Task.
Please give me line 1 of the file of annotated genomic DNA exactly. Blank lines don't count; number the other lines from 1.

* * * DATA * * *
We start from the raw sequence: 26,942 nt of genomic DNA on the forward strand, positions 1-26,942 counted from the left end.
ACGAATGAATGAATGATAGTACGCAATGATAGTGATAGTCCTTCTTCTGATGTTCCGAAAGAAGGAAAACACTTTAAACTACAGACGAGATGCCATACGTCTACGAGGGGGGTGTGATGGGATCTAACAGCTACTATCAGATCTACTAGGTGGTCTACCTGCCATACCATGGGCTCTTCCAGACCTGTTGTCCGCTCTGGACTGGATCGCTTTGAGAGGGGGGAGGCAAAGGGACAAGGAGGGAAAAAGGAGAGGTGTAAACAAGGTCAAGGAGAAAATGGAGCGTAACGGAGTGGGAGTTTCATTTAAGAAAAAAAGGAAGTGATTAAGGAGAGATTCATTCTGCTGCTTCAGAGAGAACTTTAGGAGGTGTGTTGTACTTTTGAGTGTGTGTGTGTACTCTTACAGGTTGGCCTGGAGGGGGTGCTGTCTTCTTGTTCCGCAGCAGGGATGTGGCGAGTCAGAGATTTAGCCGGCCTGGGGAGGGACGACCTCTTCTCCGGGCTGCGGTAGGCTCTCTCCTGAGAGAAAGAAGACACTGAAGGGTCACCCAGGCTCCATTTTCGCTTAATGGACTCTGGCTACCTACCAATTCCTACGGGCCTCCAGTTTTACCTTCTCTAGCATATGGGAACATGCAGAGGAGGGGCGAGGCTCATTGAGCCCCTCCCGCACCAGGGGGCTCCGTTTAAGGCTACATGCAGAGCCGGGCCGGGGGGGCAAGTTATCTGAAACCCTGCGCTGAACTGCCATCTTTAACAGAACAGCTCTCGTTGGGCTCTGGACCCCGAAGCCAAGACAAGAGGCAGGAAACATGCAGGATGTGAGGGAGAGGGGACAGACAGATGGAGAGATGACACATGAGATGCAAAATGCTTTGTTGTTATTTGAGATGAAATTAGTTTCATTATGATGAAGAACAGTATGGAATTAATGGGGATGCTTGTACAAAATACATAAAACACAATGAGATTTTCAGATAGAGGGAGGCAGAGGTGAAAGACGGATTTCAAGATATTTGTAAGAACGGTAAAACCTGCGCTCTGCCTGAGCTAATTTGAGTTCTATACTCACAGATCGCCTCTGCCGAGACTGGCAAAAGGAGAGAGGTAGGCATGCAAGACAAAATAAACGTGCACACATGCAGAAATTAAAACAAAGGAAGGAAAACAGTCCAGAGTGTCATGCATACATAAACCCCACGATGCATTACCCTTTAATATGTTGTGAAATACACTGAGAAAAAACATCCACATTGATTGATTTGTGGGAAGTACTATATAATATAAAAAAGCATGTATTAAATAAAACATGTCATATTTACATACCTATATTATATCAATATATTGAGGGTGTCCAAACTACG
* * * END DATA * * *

We start from the raw sequence: 26,942 nt of genomic DNA on the forward strand, positions 1-26,942 counted from the left end.